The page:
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Places we're curious about

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Thought we needed a thread on places we walk by, places we hear about, places we want feedback on without starting a thread about it (yet)...   So last night we walked by Lure Fishbar. I love the l

Walked by that newish place Turquoise on E. 81. Nice fish menu - lots of whole fish, and meditarannean stuff. Not wacky expensive, believe it or not. If they do all the fish well, might be nice. N

I went a few months ago. I liked the wings; the potato mochi are good if you don't mind the typical mochi texture. They're served with a sweetish sauce and lots of butter. The place really is small

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Has anyone tried Underfinger (153 Division St., Chinatown)? This review on Immaculate Infatuation reads like an April Fool's joke:


I have no idea why it took us this long to make it to Underfinger (theyve been open for eleven days), but we finally had dinner here over the weekend. All we can say is that youve never seen anything like this before, and yet it feels so familiar. Heres the story.


The chef at Underfinger, Jesper Paulsen, grew in Copenhagen just a few miles from Noma, and has eaten there several times. Hes taken that training and applied to the Scandinavian tradition of serving minimalist finger sandwiches at funerals. The end result is one of the citys most impressive tasting menus, a somber celebration of farm-to-finger ingredients and classic Neo-Nordic techniques.


If youre having trouble picturing what that might look like, you arent alone. Underfinger has a strict no photography policy, which might explain the lack of Instagrams, or first looks or 10 Reasons Why This Place Will Make You Want to Nom coverage since they initially applied for a liquor license back in 2012. Paulsen believes very strongly in the idea of secrecy, likely a result of his years spent in the Danish army.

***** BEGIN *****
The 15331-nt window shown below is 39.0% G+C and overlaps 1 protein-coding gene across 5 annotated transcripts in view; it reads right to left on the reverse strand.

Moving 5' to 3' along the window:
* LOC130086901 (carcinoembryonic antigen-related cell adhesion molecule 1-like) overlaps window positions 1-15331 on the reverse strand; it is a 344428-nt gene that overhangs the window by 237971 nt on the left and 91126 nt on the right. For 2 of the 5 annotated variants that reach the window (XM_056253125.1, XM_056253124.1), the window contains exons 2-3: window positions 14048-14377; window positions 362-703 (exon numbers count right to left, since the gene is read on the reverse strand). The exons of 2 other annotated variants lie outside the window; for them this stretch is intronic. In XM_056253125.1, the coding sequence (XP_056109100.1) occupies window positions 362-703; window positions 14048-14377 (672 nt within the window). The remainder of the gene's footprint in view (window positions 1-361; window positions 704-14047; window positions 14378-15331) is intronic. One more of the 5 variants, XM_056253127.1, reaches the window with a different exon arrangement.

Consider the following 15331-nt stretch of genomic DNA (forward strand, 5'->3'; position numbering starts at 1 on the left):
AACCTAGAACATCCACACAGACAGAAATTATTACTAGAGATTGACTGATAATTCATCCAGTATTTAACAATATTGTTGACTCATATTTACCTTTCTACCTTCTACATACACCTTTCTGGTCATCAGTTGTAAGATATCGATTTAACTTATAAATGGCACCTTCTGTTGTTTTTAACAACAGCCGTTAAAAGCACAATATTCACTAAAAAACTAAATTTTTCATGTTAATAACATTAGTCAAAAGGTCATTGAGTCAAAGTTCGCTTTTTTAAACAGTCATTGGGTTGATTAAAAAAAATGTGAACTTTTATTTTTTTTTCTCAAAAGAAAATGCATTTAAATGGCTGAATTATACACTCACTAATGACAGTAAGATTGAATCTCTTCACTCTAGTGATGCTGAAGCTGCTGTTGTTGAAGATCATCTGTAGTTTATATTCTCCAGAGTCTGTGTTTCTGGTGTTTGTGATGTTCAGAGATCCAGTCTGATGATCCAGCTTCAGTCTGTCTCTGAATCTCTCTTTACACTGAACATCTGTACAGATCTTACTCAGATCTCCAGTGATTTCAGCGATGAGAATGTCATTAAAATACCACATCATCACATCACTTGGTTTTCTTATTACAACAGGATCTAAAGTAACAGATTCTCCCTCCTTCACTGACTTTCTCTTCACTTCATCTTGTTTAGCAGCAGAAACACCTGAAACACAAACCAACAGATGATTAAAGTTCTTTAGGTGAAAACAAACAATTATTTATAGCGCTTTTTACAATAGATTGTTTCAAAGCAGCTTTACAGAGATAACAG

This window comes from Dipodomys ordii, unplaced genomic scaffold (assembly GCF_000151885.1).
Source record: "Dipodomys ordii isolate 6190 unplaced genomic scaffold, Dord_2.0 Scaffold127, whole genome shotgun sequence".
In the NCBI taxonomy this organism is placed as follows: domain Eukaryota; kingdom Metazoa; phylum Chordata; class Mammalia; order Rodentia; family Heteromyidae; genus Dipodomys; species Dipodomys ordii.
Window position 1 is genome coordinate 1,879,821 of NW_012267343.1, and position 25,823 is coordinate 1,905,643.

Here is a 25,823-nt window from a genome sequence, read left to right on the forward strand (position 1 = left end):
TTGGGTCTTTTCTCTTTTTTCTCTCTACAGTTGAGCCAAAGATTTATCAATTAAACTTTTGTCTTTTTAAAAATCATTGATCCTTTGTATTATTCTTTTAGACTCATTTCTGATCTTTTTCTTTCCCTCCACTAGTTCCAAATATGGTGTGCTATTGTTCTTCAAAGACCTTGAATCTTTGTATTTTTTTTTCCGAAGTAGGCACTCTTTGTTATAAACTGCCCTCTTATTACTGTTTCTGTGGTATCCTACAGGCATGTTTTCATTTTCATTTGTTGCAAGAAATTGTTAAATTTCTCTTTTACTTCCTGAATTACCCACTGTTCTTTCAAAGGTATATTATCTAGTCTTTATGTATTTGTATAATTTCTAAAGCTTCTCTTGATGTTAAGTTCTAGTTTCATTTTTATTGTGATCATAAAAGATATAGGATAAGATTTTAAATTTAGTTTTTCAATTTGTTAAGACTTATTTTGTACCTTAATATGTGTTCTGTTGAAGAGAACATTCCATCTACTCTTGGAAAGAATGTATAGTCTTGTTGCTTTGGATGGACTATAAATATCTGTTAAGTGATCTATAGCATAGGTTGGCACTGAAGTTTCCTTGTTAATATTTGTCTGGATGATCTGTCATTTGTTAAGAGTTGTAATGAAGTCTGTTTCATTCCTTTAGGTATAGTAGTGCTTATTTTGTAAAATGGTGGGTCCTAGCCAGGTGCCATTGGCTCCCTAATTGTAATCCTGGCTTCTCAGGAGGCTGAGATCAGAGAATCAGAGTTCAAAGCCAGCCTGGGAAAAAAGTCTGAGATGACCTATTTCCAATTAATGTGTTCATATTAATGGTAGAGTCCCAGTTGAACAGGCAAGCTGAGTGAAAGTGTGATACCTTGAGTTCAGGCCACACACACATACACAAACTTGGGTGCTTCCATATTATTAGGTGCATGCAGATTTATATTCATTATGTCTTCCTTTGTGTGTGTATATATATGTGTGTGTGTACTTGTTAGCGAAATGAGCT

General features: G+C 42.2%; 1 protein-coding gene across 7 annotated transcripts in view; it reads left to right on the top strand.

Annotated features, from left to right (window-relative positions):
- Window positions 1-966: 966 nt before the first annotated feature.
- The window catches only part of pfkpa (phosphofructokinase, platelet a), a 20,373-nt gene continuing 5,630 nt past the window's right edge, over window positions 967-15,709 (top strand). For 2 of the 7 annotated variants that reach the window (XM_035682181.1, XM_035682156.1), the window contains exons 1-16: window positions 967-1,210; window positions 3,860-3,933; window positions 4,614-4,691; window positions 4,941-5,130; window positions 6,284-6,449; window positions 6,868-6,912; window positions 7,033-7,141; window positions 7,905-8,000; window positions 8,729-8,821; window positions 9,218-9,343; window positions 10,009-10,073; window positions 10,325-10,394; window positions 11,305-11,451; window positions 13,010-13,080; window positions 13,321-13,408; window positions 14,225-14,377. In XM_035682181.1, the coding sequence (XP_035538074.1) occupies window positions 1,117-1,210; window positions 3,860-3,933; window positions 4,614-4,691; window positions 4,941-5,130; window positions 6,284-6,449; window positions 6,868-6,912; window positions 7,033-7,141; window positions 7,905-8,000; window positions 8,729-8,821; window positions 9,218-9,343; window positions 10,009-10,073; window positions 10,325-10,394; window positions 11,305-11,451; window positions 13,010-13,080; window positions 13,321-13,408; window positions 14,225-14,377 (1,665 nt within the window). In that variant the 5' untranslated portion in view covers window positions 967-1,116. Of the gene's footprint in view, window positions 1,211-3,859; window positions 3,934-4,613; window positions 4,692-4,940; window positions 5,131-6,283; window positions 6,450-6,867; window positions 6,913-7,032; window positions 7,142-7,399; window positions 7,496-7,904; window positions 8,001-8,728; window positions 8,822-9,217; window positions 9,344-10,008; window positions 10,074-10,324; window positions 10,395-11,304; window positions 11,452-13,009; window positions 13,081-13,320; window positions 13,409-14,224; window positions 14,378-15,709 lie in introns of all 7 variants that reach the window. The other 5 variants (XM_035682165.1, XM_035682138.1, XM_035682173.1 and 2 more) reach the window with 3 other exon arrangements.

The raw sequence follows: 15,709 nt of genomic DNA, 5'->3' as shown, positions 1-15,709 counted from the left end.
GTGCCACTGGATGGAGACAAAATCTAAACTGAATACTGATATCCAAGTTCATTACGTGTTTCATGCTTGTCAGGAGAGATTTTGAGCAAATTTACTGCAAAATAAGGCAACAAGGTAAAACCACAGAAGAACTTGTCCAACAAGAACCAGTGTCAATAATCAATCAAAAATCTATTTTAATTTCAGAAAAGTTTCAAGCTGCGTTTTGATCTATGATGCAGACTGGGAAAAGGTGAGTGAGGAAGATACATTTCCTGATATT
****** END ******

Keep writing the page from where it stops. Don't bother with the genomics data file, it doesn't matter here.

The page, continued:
ETA: Pete Wells tweeted that, and a short while later, tweeted that it IS indeed a joke. There's no such restaurant.

No joke. :D

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Eater picks up a Steve Cuozzo piece about Lenox Avenue. He notes that the street is in the sweet spot, discovered and developing, but not trendy and white hot. The many houses of worship in the area may limit the availability of beverage licenses, however.



Most offer outdoor seats on Manhattan’s deepest sidewalk. Legendary Sylvia’s, early 21st-century pioneers Red Rooster and its downstairs club Ginny’s, Settepani, Chez Lucienne, Il Caffe Latte and Jacob have been joined by a batch of brave new arrivals.


Just 15 years ago, empty storefronts blighted the avenue. Now, cuisines include Italian, Southern, soul, Latin-American, Senegalese and French. Prices are lower than downtown. Attitude is nonexistent.




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Where to get the best canele.

The cannelé (Dominique Ansel's spelling, and others' too) recipe is in DA's cookbook, which I should be working on right now. So follow it (when the book comes out) and you can make one of the best on that list.


When I tasted it (bought at the shop), I thought the crust tasted a bit burnt, but apparently it will if it's done right. So that, like the too-too-sweet kouign amann, is a pastry I will leave to others. It is true, though, that the crust of his version stays crunchy well into the afternoon, and the inside is wonderfully custardy.

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